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First, I'll mention that I prefer LazyPowerSeriesRing to PowerSeriesRing. Here is an example of using it.

sage: P.<t> = LazyPowerSeriesRing(QQ) # Creates the power series ring QQ[[t]]
sage: f = (t + (1/2)*t^2).exponential # In latex, $f = e^{t + \frac{t^2}{2}}$
sage: f[20]*factorial(20) # f[20] is the coefficient of t^20
23758664096


It's an unfortunate fact the interface here is a little bit flaky. For example, using

sage: f = (t + t^2/2).exponential()


gives an error. Even worse is that I only know to define f=1/(1-t) with the following sequence of commands.

sage: f = P()  # Prepare to define f by a functional equation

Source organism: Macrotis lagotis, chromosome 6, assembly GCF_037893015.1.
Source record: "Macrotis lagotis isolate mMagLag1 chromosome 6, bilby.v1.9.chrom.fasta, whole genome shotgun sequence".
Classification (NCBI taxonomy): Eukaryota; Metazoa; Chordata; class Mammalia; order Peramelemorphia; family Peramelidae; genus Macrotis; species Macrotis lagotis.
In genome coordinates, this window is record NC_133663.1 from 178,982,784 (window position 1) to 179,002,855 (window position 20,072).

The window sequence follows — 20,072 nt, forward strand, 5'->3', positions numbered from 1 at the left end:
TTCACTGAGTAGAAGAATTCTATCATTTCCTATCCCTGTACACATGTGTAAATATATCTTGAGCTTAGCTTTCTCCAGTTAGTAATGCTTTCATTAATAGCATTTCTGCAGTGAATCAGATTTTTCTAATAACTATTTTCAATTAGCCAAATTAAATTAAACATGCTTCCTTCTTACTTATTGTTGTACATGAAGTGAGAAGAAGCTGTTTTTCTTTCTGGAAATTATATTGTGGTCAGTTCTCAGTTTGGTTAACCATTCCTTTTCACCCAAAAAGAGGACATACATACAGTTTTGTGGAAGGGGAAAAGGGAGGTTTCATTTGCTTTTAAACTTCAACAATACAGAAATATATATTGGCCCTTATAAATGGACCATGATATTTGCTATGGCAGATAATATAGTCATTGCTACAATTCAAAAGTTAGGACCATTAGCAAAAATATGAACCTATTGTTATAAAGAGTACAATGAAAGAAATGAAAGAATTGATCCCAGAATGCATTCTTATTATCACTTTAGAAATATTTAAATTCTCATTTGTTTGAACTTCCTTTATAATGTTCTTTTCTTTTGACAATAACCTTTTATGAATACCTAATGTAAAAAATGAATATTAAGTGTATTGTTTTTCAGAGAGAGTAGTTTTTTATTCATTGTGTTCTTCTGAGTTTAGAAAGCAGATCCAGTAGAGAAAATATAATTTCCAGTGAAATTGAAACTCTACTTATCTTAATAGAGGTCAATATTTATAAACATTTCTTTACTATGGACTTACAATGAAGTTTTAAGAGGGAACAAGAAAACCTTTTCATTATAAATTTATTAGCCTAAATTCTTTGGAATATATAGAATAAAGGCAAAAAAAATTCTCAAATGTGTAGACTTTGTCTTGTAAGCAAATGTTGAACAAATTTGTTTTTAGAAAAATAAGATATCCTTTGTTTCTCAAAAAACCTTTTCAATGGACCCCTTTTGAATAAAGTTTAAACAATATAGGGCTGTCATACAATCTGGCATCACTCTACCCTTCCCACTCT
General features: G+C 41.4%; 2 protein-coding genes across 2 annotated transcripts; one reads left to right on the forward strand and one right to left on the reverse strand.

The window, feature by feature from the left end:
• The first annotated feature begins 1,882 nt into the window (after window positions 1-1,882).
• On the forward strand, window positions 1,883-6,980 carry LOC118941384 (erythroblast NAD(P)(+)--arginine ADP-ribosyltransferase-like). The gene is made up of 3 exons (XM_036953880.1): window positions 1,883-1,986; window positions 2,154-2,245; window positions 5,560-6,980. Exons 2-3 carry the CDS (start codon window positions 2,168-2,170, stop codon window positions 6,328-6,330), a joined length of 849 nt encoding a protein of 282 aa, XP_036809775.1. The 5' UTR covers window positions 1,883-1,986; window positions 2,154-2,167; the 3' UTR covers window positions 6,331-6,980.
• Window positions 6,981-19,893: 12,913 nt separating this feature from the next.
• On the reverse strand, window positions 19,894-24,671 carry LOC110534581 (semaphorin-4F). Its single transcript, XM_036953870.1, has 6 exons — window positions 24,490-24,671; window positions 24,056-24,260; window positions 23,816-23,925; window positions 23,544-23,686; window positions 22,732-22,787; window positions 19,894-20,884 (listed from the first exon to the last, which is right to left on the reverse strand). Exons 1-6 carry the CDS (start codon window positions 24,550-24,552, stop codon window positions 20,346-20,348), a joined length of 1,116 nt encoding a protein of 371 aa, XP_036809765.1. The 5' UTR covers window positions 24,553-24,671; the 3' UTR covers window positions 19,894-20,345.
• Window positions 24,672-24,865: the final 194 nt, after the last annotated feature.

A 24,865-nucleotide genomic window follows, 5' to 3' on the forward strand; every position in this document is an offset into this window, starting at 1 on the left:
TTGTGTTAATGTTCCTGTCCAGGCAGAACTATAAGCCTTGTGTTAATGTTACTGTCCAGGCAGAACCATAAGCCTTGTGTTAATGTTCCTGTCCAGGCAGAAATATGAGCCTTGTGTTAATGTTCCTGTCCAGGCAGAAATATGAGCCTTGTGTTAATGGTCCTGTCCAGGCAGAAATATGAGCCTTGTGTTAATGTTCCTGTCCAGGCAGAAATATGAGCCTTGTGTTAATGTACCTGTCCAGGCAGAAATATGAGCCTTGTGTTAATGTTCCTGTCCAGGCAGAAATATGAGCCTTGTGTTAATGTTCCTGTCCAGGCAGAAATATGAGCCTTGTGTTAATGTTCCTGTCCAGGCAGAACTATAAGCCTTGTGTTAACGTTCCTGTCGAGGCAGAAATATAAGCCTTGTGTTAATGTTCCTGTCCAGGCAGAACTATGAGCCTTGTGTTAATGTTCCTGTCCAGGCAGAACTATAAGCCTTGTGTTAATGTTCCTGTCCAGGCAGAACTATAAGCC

sage: f.define(1 + t*f)  # This defines f by the functional equation f = 1 + t*f
sage: f[20]  # Coefficient of t^20
1


However, this does has a facility for dealing with infinite products. For example, the generating functions for partitions is the infinite product \prod_{i \ge 1} 1/(1-t^i). We can do this in sage as follows. First we define a function that will return any given factor.

sage: def factor(i):
f = P()
f.define(1+t^i*f) # f = 1/(1-t^i)
return f


Now we define a generator that represents the infinite product without needing to compute it.

sage: def gen():
i = 1  # product starts here
while True:  # product continues forever
yield factor(i)  # return the i^th factor
i += 1


Now we can define what we want.

sage: g = P.product_generator(gen())
sage: g.compute_coefficients(8) # Compute the first 8 coefficients
sage: g
1 + t + 2*t^2 + 3*t^3 + 5*t^4 + 7*t^5 + 11*t^6 + 15*t^7 + 22*t^8 + O(x^9)
sage: g[20]
627
sage: number_of_partitions(20)
627


As I said, there are definitely problems with the interface here, but the structure is quite powerful. Please ask for more specific help if this answer isn't enough for you to solve your problem.